Book Reviews, Reviews

Fire in the Hole by Elmore Leonard

★★★★★

I really enjoy the F/X show Justified, and I’m one of the (apparently) rare folks who actually reads the credits for most of the shows I watch. Right there in the opening credits, it states that the show was based on a short story by Elmore Leonard. Sometime around season 3 I decided I liked the show enough to read the short story. And now I’ve finally gotten around to it. I had sort of the same reaction reading Fire in the Hole the story (inside Fire in the Hole the book – a collection of short stories) as I did watching the first season of Game of Thrones only in reverse. The shows and their source material are so close, it almost doesn’t make sense to invest time both reading the source and then watching the show. In the case of Game of Thrones, it’s way shorter to watch the show than to read the books, so definitely do that. In this case, I would also recommend watching the show rather than reading the story. Not because the story isn’t good, because it is. But because it isn’t any better than the show, and the story stops. The show is on its fourth of fifth season.
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Book Reviews, Reviews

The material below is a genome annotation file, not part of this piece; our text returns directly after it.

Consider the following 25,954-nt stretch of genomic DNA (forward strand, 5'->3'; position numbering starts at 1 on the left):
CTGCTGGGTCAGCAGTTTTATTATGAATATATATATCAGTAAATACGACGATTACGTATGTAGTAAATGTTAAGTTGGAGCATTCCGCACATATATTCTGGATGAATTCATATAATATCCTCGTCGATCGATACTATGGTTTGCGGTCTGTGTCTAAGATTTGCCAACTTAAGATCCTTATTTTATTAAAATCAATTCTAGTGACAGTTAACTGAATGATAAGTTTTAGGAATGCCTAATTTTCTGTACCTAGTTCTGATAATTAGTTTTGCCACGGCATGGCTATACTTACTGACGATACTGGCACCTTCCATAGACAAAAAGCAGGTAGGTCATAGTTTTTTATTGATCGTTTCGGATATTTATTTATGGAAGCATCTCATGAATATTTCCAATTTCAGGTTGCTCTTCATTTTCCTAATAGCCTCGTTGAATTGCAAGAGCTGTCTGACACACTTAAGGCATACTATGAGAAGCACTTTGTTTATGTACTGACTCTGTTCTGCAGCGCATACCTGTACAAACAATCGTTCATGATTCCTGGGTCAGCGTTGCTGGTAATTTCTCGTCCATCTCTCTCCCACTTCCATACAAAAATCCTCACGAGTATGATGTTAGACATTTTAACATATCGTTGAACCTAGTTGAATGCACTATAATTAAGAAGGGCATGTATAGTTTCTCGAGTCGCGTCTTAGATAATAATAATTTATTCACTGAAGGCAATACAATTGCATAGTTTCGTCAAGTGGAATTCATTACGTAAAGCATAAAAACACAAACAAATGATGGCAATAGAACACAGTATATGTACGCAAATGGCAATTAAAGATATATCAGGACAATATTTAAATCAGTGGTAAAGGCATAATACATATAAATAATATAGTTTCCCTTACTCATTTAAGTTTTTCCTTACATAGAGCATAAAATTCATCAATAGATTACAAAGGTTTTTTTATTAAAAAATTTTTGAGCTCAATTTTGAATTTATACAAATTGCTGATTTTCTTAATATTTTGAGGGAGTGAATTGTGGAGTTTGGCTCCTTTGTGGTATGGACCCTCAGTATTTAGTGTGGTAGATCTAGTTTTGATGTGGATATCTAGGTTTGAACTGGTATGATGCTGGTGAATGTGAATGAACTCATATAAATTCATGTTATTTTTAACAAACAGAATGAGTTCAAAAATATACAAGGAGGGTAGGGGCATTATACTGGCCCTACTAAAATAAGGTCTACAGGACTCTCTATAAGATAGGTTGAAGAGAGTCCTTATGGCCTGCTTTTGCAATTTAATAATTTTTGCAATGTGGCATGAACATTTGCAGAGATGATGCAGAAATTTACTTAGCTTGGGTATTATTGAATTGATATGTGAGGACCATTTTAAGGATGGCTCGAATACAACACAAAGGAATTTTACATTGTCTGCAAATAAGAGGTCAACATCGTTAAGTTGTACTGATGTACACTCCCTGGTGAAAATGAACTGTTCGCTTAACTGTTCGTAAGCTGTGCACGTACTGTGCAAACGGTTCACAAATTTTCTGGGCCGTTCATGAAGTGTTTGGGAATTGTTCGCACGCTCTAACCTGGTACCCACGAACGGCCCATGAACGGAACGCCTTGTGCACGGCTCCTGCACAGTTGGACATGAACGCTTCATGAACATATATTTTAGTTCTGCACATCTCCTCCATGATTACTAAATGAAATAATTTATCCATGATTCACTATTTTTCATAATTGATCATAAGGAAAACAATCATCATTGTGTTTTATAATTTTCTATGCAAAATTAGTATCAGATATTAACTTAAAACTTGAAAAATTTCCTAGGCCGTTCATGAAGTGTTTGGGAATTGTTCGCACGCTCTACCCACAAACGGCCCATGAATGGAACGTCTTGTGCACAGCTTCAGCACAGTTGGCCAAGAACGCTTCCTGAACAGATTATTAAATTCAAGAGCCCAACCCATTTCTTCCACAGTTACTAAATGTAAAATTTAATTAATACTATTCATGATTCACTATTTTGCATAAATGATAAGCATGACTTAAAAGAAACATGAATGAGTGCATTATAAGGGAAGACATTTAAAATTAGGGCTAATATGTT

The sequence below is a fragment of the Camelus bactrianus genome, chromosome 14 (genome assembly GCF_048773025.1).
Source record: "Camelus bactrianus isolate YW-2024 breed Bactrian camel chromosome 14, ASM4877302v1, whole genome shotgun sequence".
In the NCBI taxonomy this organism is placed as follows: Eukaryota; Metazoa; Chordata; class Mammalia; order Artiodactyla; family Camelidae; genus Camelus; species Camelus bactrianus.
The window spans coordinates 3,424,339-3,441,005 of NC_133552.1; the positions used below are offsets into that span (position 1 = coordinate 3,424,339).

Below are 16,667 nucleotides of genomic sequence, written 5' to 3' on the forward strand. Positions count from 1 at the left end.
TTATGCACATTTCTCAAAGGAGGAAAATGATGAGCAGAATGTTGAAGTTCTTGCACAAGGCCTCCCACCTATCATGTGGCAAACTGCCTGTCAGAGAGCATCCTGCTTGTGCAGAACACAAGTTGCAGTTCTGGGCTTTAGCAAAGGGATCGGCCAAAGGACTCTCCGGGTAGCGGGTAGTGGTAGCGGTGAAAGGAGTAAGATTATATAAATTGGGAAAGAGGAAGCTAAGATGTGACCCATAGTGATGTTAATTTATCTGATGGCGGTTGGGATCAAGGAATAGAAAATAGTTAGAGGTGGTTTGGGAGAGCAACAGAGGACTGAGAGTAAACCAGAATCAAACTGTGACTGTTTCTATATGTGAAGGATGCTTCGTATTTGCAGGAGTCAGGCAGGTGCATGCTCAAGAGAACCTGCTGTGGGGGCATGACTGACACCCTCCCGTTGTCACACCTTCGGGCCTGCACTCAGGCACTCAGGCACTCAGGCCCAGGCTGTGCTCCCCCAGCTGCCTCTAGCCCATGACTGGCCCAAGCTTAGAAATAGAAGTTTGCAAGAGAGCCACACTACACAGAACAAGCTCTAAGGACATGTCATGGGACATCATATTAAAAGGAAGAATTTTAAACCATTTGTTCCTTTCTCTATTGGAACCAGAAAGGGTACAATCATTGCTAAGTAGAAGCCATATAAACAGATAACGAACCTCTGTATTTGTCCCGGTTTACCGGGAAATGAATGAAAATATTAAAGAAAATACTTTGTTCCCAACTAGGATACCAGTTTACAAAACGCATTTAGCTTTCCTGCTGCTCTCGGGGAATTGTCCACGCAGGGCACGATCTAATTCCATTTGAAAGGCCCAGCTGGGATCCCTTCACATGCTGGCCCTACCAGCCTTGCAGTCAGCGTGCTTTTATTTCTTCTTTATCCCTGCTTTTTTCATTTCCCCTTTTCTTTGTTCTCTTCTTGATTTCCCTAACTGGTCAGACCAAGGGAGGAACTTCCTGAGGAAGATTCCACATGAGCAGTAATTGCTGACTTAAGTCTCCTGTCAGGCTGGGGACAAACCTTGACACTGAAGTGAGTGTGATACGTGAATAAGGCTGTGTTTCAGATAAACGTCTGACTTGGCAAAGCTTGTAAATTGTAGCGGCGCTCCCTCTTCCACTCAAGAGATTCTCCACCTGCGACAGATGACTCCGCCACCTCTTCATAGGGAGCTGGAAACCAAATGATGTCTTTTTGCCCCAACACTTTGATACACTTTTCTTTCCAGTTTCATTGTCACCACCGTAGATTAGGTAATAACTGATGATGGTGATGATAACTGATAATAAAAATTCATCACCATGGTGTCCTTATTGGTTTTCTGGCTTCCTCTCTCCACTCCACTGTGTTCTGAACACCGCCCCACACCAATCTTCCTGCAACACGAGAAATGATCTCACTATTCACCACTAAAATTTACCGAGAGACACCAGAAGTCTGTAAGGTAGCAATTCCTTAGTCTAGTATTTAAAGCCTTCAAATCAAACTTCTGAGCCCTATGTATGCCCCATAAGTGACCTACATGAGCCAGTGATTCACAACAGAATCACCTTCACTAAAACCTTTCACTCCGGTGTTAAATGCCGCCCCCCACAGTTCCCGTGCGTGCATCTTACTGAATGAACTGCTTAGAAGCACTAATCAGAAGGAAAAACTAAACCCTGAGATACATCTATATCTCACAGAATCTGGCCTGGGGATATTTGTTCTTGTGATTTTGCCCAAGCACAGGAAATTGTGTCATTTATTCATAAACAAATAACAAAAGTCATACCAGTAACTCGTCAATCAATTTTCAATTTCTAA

Infamous Reign by Steve McHugh (Hellequin 2.5)

★★★★★

I am a total sucker for fantasy novels in an urban setting. I blame The Dresden Files. I’ve read tons of series in this vein. The Nightside, Iron Druid, etc. The Hellequin series is about Nate Garrett, a wizard living in modern England that is several hundreds of years old. The name of the series is just awful. “Hellequin” is Nate’s title, handed down by Merlin (yes, that Merlin). Its hard enough telling people you’re reading a book about magic, but the series could at least have a cooler name. Anyway, in the proper novels, the majority of the story takes place in the modern era with flashbacks to some semi-relevant event from centuries past. Since this is a short story, there apparently aren’t enough pages to do that, so it takes place solely in the 15th century.

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Book Reviews, Reviews

When Sysadmins Ruled the Earth by Cory Doctorow

★★★★

When I was still in school, I remember Adrian telling me about a story he read where some sort of global Armageddon-level catastrophe happened, and the only survivors were the System Administrators who happened to be in their hermetically sealed, climate controlled, battery backed-up data centers. They communicated with each other via Usenet and IRC.

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